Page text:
Social affiliation and the demand for health services: Caste and child health in South India

Nancy Luke, Kaivan Munshi

Research output: Contribution to journalArticlepeer-review

18 Scopus citations

Abstract

This paper assesses the role of social affiliation, measured by caste, in shaping investments in child health. The special setting that we have chosen for the analysis - tea estates in the South Indian High Range - allows us to control nonparametrically for differences in income, access to health services, and patterns of morbidity across low caste and high caste households. In this controlled setting, low caste households spend more on their children's health than high caste households, reversing the pattern we would expect to find elsewhere in India. Moreover, health expenditures do not vary by gender within either caste group, in contrast once again with the male preference documented throughout the country. A simple explanation, based on differences in the returns to human capital across castes in the tea estates, is proposed to explain these striking results.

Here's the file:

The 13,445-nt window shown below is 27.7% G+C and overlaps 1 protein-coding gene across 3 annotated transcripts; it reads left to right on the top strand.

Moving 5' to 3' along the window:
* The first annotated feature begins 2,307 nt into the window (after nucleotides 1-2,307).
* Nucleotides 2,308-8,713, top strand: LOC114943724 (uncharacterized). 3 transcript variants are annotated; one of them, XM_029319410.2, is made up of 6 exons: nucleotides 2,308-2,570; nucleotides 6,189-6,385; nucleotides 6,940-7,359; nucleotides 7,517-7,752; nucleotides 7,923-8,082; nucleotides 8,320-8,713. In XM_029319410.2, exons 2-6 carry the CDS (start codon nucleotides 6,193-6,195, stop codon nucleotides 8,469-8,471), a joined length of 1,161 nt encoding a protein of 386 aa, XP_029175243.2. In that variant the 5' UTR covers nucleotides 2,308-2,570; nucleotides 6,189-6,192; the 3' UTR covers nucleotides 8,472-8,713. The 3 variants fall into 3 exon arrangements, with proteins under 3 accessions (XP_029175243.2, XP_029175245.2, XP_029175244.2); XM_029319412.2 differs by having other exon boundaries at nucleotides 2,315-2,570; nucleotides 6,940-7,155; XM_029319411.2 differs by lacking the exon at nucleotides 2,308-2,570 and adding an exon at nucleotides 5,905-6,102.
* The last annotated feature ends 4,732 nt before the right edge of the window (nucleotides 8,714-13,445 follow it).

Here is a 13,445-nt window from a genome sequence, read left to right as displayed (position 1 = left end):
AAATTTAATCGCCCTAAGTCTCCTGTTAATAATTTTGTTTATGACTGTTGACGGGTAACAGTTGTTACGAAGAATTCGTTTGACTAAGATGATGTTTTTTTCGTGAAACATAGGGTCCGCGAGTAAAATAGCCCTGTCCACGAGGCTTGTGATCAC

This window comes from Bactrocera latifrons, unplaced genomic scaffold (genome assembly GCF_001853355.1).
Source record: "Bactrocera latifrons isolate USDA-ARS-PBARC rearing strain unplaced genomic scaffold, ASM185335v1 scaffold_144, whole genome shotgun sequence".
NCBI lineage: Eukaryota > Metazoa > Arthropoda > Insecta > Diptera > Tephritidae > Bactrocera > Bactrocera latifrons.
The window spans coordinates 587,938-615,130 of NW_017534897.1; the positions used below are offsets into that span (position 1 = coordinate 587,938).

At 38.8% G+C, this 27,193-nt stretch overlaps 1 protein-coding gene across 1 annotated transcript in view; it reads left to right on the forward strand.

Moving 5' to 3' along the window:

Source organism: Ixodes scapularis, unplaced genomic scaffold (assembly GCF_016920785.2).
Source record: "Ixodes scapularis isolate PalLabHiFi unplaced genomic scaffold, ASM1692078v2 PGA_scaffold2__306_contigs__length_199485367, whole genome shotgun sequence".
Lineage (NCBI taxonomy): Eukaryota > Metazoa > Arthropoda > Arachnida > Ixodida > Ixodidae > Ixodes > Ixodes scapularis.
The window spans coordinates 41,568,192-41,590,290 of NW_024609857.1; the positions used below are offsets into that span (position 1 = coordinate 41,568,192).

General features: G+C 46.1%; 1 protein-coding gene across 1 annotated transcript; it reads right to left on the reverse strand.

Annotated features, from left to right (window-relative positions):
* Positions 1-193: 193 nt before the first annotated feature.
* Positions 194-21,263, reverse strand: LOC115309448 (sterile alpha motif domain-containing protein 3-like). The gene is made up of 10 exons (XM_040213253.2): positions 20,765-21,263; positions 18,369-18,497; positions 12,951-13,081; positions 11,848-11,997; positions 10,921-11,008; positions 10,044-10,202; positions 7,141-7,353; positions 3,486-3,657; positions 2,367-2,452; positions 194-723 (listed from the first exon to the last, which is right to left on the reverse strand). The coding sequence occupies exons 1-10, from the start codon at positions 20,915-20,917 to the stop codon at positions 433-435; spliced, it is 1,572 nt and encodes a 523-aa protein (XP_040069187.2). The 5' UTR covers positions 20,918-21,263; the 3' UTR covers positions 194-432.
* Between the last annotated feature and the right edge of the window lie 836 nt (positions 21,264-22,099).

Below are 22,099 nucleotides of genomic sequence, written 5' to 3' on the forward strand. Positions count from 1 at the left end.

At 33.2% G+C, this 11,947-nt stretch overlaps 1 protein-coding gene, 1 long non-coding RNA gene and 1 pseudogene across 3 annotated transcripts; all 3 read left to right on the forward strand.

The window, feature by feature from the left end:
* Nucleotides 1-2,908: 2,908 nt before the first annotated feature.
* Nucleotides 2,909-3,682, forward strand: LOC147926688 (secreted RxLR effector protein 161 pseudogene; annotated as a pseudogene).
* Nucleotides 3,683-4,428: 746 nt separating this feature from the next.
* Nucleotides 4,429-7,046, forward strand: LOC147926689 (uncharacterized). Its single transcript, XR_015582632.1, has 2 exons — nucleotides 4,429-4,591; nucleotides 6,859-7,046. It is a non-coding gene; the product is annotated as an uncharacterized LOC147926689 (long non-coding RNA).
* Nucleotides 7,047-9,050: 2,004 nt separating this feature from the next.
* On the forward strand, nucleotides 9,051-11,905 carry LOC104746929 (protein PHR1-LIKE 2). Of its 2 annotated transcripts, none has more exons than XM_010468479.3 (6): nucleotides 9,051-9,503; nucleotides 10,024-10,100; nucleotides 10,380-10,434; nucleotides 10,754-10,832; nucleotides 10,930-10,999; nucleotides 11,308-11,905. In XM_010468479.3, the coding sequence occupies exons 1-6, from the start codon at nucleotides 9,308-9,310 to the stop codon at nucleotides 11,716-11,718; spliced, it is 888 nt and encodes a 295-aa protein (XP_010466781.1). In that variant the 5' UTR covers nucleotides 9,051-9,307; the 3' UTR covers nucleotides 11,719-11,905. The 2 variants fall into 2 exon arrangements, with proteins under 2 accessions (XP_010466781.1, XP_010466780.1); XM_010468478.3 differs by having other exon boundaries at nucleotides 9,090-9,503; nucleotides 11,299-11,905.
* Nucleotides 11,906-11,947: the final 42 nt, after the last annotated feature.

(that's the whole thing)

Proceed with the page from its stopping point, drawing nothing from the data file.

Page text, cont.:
Original languageEnglish (US)
Pages (from-to)256-279
Number of pages24
JournalJournal of Development Economics
Volume83
Issue number2
DOIs
StatePublished - Jul 2007

All Science Journal Classification (ASJC) codes

  • Development
  • Economics and Econometrics

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